The Soviet harp quartet Chitiri Arpi performed at Coquihalla school in March 1972, as part of their first North American tour. Archives/Hope Standard

Hope in History: Criminals make great escape, fingerprint expert gets decorated and skiers fly off lift

Looking back at March 1982, 1992 and 2002 in Hope and the Fraser Canyon

16 years ago —March 2002: Fingerprint expert living among us

A Hope resident was awarded the meritorious service decoration from Governor General Adrienne Clarkson for his world-leading work on fingerprint analysis.

Dave Ashbaugh, former Staff Sergeant at the Hope RCMP, was the first to coin the term ridgeology. The term refers to a method of forensic fingerprint analysis that has since been adopted by law enforcement agencies in the U.S., the U.K., Sweden, Finland and Australia.

“As a result of my research, fingerprint science could be defended on a scientific basis,” Ashbaugh said, adding that until he published his method in a 1999 book there was no scientific way to analyze fingerprints. Before this, the approach was to compare fingerprints subjectively to find a match. Ashbaugh’s method involved measuring ridges and spaces between ridges on fingerprints to find a match.

26 years ago — March 1992: Hope B.C. a popular destination, when planning your prison break

Hope seemed to be a favourite place for fugitives to end their escapes from penitentiaries and the law.

A youth on the lam from a detention centre in Surrey was arrested in Hope March 3, after police spotted him driving a 1981 Datsun 280 ZX reported stolen. Four days earlier, a man facing fraud charges on Vancouver Island was caught by Hope RCMP. The fugitive Charles Orland Ballard was driving while impaired, he crashed his car into a cement pillar on the Hope-Princeton highway. The car, a 1986 Pontiac sedan, was allegedly bought with a fraudulent cheque.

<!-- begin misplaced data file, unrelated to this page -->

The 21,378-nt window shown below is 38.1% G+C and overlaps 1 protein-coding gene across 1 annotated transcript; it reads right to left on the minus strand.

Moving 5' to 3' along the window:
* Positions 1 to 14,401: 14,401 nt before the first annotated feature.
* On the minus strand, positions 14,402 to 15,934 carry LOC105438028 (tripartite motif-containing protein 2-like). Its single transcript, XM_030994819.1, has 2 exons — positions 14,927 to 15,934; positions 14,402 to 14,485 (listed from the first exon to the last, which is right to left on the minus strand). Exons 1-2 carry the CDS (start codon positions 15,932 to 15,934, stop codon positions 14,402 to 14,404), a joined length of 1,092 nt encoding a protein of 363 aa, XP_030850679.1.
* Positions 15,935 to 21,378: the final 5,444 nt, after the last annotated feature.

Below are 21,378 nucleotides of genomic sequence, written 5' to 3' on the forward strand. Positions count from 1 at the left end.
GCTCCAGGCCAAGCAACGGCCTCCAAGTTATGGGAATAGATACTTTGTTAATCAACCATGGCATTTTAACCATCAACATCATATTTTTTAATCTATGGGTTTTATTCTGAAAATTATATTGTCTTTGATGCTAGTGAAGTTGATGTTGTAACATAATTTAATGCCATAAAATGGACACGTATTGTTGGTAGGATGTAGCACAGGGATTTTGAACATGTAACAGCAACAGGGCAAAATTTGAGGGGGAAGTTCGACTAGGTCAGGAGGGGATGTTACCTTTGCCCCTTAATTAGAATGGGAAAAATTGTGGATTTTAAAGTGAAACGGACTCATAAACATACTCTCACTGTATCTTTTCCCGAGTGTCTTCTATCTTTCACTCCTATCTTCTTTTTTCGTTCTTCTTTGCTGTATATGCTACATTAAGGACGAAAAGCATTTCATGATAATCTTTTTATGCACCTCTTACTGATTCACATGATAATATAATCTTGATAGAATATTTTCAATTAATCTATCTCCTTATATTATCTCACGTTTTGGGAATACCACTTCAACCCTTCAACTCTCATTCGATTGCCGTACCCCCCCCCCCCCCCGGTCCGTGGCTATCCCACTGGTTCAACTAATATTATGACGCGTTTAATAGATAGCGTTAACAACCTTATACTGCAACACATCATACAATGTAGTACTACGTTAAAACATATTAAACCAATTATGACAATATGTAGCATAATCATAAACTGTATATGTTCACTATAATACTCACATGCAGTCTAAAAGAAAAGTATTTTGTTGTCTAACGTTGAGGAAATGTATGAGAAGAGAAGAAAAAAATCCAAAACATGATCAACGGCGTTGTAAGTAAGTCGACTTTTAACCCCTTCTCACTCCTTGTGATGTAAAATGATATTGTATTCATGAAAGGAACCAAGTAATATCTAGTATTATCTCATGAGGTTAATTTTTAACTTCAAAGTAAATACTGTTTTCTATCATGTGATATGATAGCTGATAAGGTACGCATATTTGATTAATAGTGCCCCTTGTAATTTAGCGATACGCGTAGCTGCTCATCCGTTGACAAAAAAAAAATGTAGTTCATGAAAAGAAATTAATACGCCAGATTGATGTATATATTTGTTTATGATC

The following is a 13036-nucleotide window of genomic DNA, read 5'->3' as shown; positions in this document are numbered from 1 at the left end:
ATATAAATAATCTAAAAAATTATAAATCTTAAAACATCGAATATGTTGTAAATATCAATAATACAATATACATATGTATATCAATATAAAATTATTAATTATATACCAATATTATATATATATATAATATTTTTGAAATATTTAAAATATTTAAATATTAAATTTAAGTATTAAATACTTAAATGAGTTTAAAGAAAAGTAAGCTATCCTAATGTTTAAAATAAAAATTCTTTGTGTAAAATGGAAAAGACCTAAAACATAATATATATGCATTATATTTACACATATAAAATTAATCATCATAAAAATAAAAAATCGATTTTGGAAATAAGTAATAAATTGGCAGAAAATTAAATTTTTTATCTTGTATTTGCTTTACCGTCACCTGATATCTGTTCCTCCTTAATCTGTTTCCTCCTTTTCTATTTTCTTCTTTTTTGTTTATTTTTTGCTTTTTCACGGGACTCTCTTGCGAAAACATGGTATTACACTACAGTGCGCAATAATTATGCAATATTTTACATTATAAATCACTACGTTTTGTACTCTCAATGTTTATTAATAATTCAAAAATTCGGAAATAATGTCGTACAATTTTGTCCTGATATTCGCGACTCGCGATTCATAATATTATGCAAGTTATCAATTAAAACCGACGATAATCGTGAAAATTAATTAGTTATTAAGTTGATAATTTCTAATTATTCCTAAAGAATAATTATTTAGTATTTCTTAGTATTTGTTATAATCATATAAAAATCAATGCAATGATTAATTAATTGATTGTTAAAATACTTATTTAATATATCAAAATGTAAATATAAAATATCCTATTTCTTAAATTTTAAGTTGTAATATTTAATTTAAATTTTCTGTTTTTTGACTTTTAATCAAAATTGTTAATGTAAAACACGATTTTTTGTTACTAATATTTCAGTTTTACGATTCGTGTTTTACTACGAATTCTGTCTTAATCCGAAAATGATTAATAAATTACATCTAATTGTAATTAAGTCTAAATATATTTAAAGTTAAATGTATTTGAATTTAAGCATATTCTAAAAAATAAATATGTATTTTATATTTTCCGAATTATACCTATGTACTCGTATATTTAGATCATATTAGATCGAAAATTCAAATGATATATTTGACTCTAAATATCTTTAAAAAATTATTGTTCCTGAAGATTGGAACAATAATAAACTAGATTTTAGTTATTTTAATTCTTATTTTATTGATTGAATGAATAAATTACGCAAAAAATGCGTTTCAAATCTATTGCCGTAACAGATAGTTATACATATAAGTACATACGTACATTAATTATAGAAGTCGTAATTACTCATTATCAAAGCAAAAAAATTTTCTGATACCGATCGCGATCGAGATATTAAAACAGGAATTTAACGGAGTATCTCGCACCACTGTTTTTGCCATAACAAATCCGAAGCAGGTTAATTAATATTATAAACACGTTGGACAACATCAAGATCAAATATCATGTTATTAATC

36 years ago — March 1982: Hope tops crime list, skiers injured and local stores sheds some lbs.

Hope’s crime rate was seventh in the province in 1982, Cpl. T.J. Hewitt told The Hope Standard it was partly due to the transient population moving through the town. The top crimes in Hope were stolen property, wilful damage, theft of motor vehicles and break-in and entry, all these crimes saw an increase from the previous year. The six communities with a higher rate of crime per 1,000 population were Spence’s Bridge, Whistler, Watson Lake, U.B.C, Williams Lake and Prince Rupert.

A chairlift at Manning Park derailed March 20, seriously injuring four skiers and surprising many others. Hope resident Lori Clausen was on the ski lift when the main cable derailed on one of the towers, tossing skiers like Clausen out of their chairs. “It was quite the experience,” she said at the time, the weather was sunny and she was feeling relaxed. “The next thing you know, you’re in the middle of a near tragedy.” Several skiers were transported to hospitals in Chilliwack, Hope and New Westminster. The ministry of transport and highways started an investigation of the incident.

“Pound of ground round? Not anymore,” read the photo caption in the March 17 edition of The Hope Standard. Two days earlier retail food stores converted their scales to weigh food in kilograms, as mandated by the federal government. “The conversion is part of the national changeover from the Imperial units of pounds, ounces, yards, miles, gallons and degrees Farenheit to kilograms, grams, metres, kilometres, litres and degrees Celsius that began in 1977,” the story read.

Hope in History is a monthly feature, delving into the archives of the Hope Standard and your community history. Have a particular story you want to relive? Email news@hopestandard.com.

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